Baby Monitor Hacking Is Real: How to Keep Your Family Secure

video baby monitor

Baby monitors are something that parents use to keep their children safe, so the fact that predators have hacked into the devices to spy on and terrorize little ones is a particularly terrifying fact. For example, a Washington couple was horrified to discover that a man was watching (and sometimes even talking to!) their 3-year-old son through his baby monitor. The same thing could happen to almost anyone!

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I spoke with Mike Foley, a wireless technology and bluetooth authority with The Expert Institute, about what parents can do to keep their monitors secure.

Choose your monitor wisely.

"I think the most likely type of monitors to be hacked are those that don’t support security," says Foley, "or more typically, those whose security features aren’t being utilized properly." So be sure to carefully research the security features of a given model before you buy, or, to be extra safe, go with an old-school audio-only monitor (let's face it, kids look super creepy on those video monitors anyway!).

Set your own security password.

This is really the one golden rule to follow above all else when it comes to using wireless baby monitors (many of which come with Internet connection and smartphone capability): "Check your security settings," says Foley.

"Most monitors like this have security such that a password is required to see the video, update settings, use the microphone, etc.," he explains.

"Ensure you change from the default password and don’t pick an obvious one like the baby’s name, your last name, or 'password,'" he adds. 

And if your baby monitor doesn't require a password to operate, he says, "get a new one!"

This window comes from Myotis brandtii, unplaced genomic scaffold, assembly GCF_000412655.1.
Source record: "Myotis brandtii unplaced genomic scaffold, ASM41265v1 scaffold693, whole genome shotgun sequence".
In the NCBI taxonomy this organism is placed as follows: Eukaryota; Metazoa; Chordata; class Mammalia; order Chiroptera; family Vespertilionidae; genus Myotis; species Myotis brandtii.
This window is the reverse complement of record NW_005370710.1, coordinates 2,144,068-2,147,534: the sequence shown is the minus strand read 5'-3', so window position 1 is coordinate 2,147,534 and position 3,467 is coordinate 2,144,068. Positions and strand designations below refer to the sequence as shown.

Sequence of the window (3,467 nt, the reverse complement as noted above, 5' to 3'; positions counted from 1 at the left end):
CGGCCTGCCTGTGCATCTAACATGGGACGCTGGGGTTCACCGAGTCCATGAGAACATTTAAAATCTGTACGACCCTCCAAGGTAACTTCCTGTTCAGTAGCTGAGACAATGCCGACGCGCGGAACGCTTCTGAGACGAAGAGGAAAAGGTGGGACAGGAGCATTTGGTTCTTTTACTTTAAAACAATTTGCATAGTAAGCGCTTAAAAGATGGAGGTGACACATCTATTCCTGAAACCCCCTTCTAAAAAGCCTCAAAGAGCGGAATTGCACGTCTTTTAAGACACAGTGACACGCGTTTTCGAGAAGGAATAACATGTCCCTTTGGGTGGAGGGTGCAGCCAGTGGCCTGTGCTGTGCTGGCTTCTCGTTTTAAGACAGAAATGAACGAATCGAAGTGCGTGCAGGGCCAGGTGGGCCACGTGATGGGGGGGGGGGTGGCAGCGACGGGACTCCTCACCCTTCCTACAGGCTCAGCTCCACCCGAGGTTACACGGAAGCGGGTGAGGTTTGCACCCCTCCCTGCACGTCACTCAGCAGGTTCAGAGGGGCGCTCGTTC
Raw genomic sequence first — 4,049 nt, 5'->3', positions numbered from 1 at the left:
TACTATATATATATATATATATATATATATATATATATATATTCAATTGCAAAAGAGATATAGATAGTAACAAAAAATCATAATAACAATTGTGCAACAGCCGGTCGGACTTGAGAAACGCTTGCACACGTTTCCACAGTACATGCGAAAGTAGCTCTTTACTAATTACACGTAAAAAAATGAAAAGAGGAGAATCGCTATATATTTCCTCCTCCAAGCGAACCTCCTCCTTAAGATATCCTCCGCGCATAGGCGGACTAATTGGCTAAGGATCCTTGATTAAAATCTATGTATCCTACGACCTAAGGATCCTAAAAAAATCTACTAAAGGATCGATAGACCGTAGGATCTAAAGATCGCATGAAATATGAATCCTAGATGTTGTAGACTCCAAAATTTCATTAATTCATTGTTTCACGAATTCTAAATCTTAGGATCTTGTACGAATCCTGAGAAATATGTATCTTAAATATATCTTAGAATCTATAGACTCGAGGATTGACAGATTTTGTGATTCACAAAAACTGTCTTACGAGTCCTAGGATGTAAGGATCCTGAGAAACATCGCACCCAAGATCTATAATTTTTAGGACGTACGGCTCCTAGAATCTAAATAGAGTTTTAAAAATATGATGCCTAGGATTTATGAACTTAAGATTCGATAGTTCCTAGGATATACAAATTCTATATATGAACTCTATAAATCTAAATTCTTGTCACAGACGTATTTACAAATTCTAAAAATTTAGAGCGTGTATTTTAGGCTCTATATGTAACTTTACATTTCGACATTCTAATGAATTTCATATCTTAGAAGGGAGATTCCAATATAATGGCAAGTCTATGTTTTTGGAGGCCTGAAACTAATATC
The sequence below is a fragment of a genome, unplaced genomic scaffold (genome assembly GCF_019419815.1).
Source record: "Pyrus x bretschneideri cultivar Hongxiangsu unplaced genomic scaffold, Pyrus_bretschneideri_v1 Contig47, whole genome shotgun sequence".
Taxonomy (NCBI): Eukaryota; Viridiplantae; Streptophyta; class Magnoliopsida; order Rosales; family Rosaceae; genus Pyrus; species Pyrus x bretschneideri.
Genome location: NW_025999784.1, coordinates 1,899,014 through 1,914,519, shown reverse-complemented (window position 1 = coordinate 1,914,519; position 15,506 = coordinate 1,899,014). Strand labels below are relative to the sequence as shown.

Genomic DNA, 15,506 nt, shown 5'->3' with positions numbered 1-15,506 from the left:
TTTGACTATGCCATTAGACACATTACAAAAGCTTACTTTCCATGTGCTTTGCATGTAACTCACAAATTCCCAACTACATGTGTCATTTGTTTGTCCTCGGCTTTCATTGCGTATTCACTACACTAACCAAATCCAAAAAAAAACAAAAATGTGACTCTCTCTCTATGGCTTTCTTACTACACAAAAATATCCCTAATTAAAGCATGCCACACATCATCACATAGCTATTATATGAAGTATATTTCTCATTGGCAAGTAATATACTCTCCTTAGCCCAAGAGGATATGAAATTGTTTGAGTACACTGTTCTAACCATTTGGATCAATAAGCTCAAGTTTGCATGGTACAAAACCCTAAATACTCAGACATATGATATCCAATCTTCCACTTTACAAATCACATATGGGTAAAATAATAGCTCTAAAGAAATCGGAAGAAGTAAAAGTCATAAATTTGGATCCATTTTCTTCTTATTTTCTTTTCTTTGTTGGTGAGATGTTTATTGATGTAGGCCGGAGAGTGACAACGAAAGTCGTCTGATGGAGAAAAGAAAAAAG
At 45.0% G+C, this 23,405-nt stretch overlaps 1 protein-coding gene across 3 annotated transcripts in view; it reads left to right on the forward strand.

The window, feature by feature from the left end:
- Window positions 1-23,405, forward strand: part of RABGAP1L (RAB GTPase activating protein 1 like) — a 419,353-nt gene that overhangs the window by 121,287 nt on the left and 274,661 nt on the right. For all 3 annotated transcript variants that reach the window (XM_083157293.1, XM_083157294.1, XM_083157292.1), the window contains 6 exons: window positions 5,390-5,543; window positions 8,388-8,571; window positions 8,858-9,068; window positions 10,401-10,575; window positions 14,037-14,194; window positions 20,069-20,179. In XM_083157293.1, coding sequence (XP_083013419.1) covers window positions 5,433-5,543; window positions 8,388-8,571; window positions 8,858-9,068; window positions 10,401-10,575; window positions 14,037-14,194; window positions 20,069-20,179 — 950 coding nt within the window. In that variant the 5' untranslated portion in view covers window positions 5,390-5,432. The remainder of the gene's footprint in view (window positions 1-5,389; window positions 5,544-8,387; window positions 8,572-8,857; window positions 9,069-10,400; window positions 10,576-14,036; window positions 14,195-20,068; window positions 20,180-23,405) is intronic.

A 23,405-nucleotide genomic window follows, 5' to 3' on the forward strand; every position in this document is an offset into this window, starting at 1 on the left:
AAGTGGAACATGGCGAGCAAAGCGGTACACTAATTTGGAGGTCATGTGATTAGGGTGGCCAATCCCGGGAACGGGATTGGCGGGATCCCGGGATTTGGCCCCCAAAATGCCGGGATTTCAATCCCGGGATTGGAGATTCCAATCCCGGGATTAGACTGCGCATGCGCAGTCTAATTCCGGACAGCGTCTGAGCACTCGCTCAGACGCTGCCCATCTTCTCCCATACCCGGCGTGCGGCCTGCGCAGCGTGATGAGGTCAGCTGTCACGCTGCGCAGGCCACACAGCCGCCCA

More from The Stir: 11 Tots Who Look So Creepy on Their Baby Monitors, You'll Swear They're Possessed (PHOTOS)


Make sure your WiFi network is secure.
 

"The second area of security vulnerability is with the WiFi network itself," Foley explains. Make sure that the security is turned on, not "open" -- and, again, choose a super-secure password.

Use a wired Ethernet connectivity option if possible.

If your monitor allows you the option of using a wired connection, choose it, Foley says. This physical connection means the WiFi link will be out of the data path, which makes it very hard to get into the network. 

"However, that said, if the house still has WiFi which is bridged to the wired network, then plugging in is the same as using WiFi," he warns.

More from The Stir: Baby Monitor Hackers' Creepy Website Is Full of Photos Inside Our Kids' Bedrooms

While knowing that there are people out there who want a sneak peek into your kid's room is nothing short of awful, it's comforting to hear that there are concrete steps you can take to keep these creeps out!
 
 

Image via iStock.com/Jodi Jacobson

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